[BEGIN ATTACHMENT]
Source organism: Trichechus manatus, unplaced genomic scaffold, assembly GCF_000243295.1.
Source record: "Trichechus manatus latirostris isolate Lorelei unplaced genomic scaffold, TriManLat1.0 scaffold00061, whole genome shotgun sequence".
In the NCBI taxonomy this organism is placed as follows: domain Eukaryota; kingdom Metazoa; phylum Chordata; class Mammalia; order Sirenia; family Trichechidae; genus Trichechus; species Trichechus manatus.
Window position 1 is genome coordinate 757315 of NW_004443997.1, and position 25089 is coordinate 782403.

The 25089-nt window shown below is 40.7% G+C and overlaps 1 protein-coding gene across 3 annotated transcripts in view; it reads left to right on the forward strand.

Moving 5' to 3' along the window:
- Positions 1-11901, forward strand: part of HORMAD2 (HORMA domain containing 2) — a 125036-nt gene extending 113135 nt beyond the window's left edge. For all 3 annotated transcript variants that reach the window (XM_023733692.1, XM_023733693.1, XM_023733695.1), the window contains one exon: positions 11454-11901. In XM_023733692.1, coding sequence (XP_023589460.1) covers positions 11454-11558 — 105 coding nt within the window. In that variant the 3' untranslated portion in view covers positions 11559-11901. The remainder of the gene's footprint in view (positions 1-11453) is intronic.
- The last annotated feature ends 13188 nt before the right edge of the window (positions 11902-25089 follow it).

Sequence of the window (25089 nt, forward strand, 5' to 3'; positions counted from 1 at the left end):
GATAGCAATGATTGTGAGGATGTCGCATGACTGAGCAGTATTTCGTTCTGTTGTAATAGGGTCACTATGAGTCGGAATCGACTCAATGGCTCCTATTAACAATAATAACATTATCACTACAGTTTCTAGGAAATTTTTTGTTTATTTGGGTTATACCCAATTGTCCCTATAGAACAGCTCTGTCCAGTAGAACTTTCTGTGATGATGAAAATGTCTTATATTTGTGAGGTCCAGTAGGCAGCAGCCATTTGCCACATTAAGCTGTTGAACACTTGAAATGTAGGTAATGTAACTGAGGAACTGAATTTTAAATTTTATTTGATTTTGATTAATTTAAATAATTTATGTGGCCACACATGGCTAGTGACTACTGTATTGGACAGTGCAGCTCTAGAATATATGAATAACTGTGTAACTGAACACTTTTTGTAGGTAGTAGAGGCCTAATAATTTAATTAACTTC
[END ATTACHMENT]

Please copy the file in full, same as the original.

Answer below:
Source organism: Trichechus manatus, unplaced genomic scaffold, assembly GCF_000243295.1.
Source record: "Trichechus manatus latirostris isolate Lorelei unplaced genomic scaffold, TriManLat1.0 scaffold00061, whole genome shotgun sequence".
In the NCBI taxonomy this organism is placed as follows: domain Eukaryota; kingdom Metazoa; phylum Chordata; class Mammalia; order Sirenia; family Trichechidae; genus Trichechus; species Trichechus manatus.
Window position 1 is genome coordinate 757315 of NW_004443997.1, and position 25089 is coordinate 782403.

The 25089-nt window shown below is 40.7% G+C and overlaps 1 protein-coding gene across 3 annotated transcripts in view; it reads left to right on the forward strand.

Moving 5' to 3' along the window:
- Positions 1-11901, forward strand: part of HORMAD2 (HORMA domain containing 2) — a 125036-nt gene extending 113135 nt beyond the window's left edge. For all 3 annotated transcript variants that reach the window (XM_023733692.1, XM_023733693.1, XM_023733695.1), the window contains one exon: positions 11454-11901. In XM_023733692.1, coding sequence (XP_023589460.1) covers positions 11454-11558 — 105 coding nt within the window. In that variant the 3' untranslated portion in view covers positions 11559-11901. The remainder of the gene's footprint in view (positions 1-11453) is intronic.
- The last annotated feature ends 13188 nt before the right edge of the window (positions 11902-25089 follow it).

Sequence of the window (25089 nt, forward strand, 5' to 3'; positions counted from 1 at the left end):
GATAGCAATGATTGTGAGGATGTCGCATGACTGAGCAGTATTTCGTTCTGTTGTAATAGGGTCACTATGAGTCGGAATCGACTCAATGGCTCCTATTAACAATAATAACATTATCACTACAGTTTCTAGGAAATTTTTTGTTTATTTGGGTTATACCCAATTGTCCCTATAGAACAGCTCTGTCCAGTAGAACTTTCTGTGATGATGAAAATGTCTTATATTTGTGAGGTCCAGTAGGCAGCAGCCATTTGCCACATTAAGCTGTTGAACACTTGAAATGTAGGTAATGTAACTGAGGAACTGAATTTTAAATTTTATTTGATTTTGATTAATTTAAATAATTTATGTGGCCACACATGGCTAGTGACTACTGTATTGGACAGTGCAGCTCTAGAATATATGAATAACTGTGTAACTGAACACTTTTTGTAGGTAGTAGAGGCCTAATAATTTAATTAACTTC